On March 7, Milton Superintendent of Schools Mary Gormley posted on her blog that Milton High School would be fielding a Unified Track and Field team beginning this spring. Unified sports are in association with the Special Olympics that offers athletics to those with physical and intellectual disabilities.
There are currently over 73 schools in Massachusetts and 1.4 million people across the globe who participate in Unified sports. With the establishment of the Unified Track and Field team, Milton High is set to join the growing list of participants.
“The Milton Public Schools District has done an amazing job with its Special Education Department, and Milton High School understands that sports are viewed as an extension of the classroom,” said Ryan Madden, Milton High’s athletic director. “As the AD, it’s my job to ensure that we offer programs for all students. After reviewing some areas of need and working with other athletic directors in the Bay State Conference, it was clear what program we needed to add: Unified Track and Field.”
The team held its first practice on March 25, which was mostly a meeting with interested athletes and parents. The following day was an introduction to the variety of track and field events.
Unified Track and Field contains a total of seven events: long jump, shot put, javelin, 4x100m relay, 4x400m relay, 4x800m relay, and one other relay event. The following week was to be the beginning of actual practice.
The team’s current practice schedule is every Monday and Tuesday with Thursday (except for one Tuesday) reserved for meet days.
The Wildcats Unified team will debut on April 9 at Brockton High School. Two weeks later, Milton travels to Weymouth to take on the “other” Wildcats. The squad will have their long-awaited Brooks Field premiere when they take on Westwood High in their first home meet on May 2. The inaugural regular season concludes on May 9 with the Wildcats hosting Hingham. All meets will begin at 3:30 pm, while all practices will be held at Brooks Field.
Tabbed as the team’s first head coach is Ashley Assarian.
“Growing up, I was actively involved in sports and working camps for kids of all ages, so I knew from an early age that I wanted to work in a school system and be an advocate for youth,” said Assarian, who is also an assistant with the girls basketball team. “Milton has given me the opportunity to do both. Working in the Special Education Department as well as coaching girls basketball here at Milton High, my involvement with both populations has been nothing short of rewarding. It was an honor to be asked to coach Milton’s first unified program, and I am beyond grateful to be a part of this movement.”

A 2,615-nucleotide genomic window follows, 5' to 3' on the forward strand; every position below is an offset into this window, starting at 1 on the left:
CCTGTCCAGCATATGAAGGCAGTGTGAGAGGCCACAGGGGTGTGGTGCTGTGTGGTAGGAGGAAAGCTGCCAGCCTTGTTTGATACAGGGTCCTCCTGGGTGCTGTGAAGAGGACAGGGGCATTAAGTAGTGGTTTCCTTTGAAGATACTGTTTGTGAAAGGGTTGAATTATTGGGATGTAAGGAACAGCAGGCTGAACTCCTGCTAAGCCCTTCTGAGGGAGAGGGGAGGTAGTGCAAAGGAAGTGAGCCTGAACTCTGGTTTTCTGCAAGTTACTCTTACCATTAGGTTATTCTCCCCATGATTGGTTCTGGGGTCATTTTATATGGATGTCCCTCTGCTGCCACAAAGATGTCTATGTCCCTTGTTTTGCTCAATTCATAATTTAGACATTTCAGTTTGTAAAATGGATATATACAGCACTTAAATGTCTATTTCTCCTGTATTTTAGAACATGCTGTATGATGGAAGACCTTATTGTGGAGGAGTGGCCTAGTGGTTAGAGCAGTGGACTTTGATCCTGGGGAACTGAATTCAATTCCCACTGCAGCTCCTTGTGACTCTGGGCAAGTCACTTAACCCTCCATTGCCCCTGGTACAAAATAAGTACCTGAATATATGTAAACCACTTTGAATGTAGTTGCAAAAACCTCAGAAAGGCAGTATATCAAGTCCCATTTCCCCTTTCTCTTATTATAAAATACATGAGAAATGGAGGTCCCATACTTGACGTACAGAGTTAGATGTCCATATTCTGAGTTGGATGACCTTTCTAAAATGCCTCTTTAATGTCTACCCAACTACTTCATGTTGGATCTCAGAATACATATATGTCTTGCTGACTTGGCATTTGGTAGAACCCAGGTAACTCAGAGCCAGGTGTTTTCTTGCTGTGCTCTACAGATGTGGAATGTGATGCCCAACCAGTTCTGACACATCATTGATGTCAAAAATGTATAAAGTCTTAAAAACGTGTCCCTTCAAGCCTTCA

The creation of a Unified Track and Field team was something for which the school and the town had been clamoring for a few years.
When Madden took the job as athletic director, he made it his goal to establish an all-inclusive sports program.
“Similar districts, such as Walpole, Westwood, and Weymouth, have all taken that leap toward creating a fully comprehensive and inclusive athletics program,” said Madden, “Thankfully, with the help of Principal James Jette and Superintendent Gormley, Milton High can also make that leap.”
As Madden stated, he was not the only member of the Milton High front office who deserves credit for the formation of the team.
Jette and Gormley played key parts in creating the squad while, in turn, Gormley credits Madden, Assarian, and Lynda-Lee Sheridan for their part in beginning what she hopes will eventually lead to a year-round Unified Sports program at Milton High.
“On behalf of the Milton Public Schools, I want to thank Mr. Madden for making a Unified Track and Field team a reality for Milton High’s students,” Gormley said, “When Mr. Madden was hired two years ago, he asked if we had a Unified sports program and has worked to create the program, beginning with spring track. Special thanks go to Special Education Out-of-District Coordinator Sheridan for advocating on behalf of our students for the program to begin this season. I also thank Ms. Assarian for serving as the track coach. I hope this is just the beginning of a full array of fall, winter, and spring Unified Sports options and teams.”
With the birth of a new team at Milton comes another opportunity for champions to be crowned and add to the already storied history of Milton High School athletics. Students with disabilities have witnessed their athletic classmates achieve great success in recent years and now have the opportunity to achieve their own.
There’s no doubt that athletes, coaches, faculty members, and the town are excited to see what the team can do when the season starts, but most importantly, the pride each group has of finally having a Unified Sports team at the local high school is something unmatched.
“Since this is recognized as an MIAA sport, we challenge our student athletes and partners to compete among one another at the best of their abilities and most importantly, have fun,” Assarian said.
“There is no other single athletic program that exhibits more joy than a Unified sports team,” Madden said. “For the first time in many of these students’ lives, they aren’t viewed as students with special needs, but rather Milton High student-athletes. It is a team with students of varying talents and abilities competing as one. It isn’t about winning or losing, but rather, building lasting relationships with peers. It’s about the inclusivity of all students.”